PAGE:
USD thunders back to life

USD thunders back to life 

 

The USD thundered back to life augmented by startlingly positive US GDP and labour market data. Also, investors were quick to put the recent North Korean flair up in the rear view mirror as haven assets lost their endearment and US  equity markets rebounded.

Risk off flows are becoming an increasingly ephemeral event and are proving to be excellent opportunities for strapping on risk. The latest round of risk aversion was over in a heartbeat as investors continue to bank on amiable central bank policy as opposed to a militaristic escalation in North Korea

Also, the lack of fire and fury from President Trump and a more calculated While House response was viewed far more market friendly and quickly eased investor angst. All in all the markets regained their composure quickly.

Hurricane Harvey continues to leave a nasty footprint devastating Southeast Texas, and the Louisiana coastal communities while weighing negatively on crude demand from the heart of the U.S. petroleum refining industry. So while gasoline premium rises, WTI prices continue to fall as there are few venues available to pick up the processing slack.

But as significantly for currency traders, Harvey’s fallout has inspired a whole new level of debate regarding the debt ceiling showdown as to how the US government will meet federal assistance needs among the debt ceiling debate. But logic should dictate that to not approve a debt ceiling extension would prove to be political suicide for those in opposition given the humanitarian element of this recent natural disaster.

Euro

The ECB will certainly take some consolation the Euro assent reversed as an unexpectedly boisterous US GDP data has lit a fire under the USD dollar overnight. Also, the US ADP report had tongues wagging +237k (vs the +185k expected) – not surprisingly sending analysts scurrying to rethink their NFP headline. But the chance of an uptick in the wage growth component of NFP is what has traders buying the buck in the wake of back to back strong employment reading from both  Tuesday’s surging US consumer confidence and last nights stellar ADP.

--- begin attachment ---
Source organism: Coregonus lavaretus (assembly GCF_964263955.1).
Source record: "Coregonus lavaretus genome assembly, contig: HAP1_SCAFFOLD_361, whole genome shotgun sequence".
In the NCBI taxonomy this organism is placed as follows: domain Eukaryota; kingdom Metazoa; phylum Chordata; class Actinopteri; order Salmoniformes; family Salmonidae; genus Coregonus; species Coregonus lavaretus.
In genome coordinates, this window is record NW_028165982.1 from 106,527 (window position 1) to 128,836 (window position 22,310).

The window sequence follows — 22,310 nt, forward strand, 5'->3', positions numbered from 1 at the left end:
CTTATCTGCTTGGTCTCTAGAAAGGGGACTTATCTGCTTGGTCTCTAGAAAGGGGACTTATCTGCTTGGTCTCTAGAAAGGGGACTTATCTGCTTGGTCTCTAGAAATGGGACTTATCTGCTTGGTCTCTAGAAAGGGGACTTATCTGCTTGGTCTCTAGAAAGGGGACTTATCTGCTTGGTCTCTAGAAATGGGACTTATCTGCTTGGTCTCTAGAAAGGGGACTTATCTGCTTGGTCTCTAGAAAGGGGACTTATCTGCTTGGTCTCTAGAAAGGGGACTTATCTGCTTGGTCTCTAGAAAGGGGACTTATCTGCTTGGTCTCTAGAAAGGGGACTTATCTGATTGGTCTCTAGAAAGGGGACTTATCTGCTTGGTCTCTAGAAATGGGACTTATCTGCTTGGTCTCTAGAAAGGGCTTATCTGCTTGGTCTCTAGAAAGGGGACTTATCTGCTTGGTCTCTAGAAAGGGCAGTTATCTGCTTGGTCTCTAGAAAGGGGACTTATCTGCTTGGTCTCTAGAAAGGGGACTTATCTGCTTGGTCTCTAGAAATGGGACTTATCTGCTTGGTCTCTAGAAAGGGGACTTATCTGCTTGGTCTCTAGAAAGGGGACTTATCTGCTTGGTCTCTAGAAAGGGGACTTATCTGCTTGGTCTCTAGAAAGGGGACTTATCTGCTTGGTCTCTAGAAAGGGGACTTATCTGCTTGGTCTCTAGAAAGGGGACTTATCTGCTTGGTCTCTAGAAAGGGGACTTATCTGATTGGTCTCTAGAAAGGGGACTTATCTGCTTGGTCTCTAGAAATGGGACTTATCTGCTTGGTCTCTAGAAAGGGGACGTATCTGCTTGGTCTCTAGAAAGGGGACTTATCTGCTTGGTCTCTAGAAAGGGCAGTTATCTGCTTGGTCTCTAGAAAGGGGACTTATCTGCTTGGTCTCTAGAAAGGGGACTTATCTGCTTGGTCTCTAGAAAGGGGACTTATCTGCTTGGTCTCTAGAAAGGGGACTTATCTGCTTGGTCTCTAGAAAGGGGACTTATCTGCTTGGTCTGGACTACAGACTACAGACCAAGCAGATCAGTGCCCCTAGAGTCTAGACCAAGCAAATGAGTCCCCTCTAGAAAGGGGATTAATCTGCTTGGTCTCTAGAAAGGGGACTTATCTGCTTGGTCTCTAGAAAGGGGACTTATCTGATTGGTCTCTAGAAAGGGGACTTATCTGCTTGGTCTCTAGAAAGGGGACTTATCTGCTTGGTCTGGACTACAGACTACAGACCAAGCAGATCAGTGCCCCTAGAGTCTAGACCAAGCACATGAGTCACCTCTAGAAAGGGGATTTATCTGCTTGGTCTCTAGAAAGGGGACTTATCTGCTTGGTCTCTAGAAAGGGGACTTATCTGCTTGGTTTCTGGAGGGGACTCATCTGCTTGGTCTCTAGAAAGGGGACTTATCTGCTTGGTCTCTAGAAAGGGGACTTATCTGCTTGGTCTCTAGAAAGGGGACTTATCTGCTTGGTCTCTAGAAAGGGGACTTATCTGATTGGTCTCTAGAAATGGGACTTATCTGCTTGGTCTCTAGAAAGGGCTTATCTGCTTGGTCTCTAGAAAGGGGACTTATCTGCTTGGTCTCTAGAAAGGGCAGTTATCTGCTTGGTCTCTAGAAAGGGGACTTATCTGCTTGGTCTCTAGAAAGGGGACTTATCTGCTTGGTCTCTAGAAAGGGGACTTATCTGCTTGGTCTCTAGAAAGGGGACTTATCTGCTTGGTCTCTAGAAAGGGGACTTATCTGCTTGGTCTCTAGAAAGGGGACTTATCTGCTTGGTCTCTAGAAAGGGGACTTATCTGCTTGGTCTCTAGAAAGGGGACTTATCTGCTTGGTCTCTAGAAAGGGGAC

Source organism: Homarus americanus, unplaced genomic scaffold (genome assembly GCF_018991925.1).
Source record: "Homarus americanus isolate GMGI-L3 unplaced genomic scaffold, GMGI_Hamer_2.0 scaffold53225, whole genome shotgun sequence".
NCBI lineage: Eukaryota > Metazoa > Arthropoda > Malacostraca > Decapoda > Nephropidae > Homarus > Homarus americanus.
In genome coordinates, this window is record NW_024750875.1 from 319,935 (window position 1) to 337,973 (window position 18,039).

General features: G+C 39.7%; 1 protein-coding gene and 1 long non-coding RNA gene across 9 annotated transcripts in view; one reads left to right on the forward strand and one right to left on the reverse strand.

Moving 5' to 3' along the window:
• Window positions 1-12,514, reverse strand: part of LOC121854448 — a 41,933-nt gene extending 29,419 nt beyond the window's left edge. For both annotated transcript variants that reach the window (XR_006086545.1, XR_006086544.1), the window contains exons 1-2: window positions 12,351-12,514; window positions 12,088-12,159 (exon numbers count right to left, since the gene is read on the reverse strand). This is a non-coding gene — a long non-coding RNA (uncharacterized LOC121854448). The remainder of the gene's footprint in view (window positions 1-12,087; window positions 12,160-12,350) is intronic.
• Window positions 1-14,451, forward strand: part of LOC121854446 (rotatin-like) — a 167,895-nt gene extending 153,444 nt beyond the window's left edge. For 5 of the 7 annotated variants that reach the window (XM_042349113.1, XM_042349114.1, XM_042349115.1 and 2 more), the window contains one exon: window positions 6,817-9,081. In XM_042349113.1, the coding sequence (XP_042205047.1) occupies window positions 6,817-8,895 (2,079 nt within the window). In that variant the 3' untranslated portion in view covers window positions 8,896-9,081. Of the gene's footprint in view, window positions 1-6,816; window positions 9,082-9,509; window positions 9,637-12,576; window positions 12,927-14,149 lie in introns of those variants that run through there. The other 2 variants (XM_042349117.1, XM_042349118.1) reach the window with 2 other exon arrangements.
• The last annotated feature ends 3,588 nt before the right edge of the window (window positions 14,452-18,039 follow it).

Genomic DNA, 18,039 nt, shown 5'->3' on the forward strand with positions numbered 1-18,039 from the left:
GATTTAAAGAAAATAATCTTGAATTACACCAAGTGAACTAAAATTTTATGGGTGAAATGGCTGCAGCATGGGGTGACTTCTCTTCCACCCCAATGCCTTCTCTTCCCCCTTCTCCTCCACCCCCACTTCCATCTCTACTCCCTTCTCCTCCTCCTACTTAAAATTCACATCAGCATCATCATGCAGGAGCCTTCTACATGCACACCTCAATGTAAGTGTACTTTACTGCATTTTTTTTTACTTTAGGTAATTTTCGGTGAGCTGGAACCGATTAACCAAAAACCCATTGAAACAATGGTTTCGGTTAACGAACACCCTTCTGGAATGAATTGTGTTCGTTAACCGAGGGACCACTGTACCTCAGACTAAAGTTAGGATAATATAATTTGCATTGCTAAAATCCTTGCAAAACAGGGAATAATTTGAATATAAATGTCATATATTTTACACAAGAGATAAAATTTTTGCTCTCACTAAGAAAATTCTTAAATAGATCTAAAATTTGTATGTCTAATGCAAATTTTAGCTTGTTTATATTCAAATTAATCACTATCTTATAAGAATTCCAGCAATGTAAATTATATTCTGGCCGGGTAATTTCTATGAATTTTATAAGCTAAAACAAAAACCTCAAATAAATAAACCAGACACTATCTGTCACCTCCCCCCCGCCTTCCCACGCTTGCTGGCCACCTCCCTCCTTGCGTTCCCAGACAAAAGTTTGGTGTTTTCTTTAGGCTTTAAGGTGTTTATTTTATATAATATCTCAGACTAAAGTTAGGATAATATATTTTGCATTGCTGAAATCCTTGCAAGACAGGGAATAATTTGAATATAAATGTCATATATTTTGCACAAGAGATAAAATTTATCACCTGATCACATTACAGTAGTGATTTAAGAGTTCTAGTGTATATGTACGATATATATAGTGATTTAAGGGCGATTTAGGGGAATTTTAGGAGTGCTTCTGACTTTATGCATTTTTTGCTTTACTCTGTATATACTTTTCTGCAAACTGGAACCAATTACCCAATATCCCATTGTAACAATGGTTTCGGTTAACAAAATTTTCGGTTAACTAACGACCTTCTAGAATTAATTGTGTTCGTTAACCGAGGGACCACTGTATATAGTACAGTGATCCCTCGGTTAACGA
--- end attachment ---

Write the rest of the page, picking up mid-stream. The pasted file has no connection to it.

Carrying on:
Japanese Yen

Dollar yen continues to move higher as the risk recovery had begun late in the US trading session on Tuesday rolled on overnight as Wall Street extended gains while haven assets were sold off. However not to completely sugar coat recent events, traders remain dispassionate with the UN resolution on North Korea but with risk rebounding and robust US economic data leading the charge, the current move higher could have some more room to play out.
Australian Dollar
The Australian dollar retreated, giving up earlier gains against the greenback after building approvals fell less than expected in July as the resurgent Greenback takes centre stage after a forecast-beating US GDP print. However with risk sentiment surging the Aussie is unlikely to run too far south from current base levels.

This article is for general information purposes only. It is not investment advice or a solution to buy or sell securities. Opinions are the authors; not necessarily that of OANDA Corporation or any of its affiliates, subsidiaries, officers or directors. Leveraged trading is high risk and not suitable for all. You could lose all of your deposited funds.

Stephen Innes

Stephen Innes

Head of Trading APAC at OANDA
Stephen has over 25 years of experience in the financial markets and currently based in Singapore as the Head of Trading Asia Pacific with OANDA. Stephen's market views focus on the movement of G-10 and ASEAN Currencies. His views appear in Bloomberg, CNBC.Reuters, New York Times WSJ and the Economist. His media appearances include Bloomberg TV & Radio, BBC International, Sky TV, Channel News Asia, ASTRO AWANI and BFM Malaysia. Stephen has an extensive trading experience in Spot and Forward FX, Currency and Interest Rate Futures, Money Market Derivatives and Precious Metals. Before joining OANDA, he worked with organisations like Nat West, Chemical Bank, Garvin Guy Butler, and Sumitomo Mitsui Banking Corporation. Stephen was born in Glasgow, Scotland, and holds a Degree in Economics from the University of Western Ontario.
Stephen Innes
Stephen Innes

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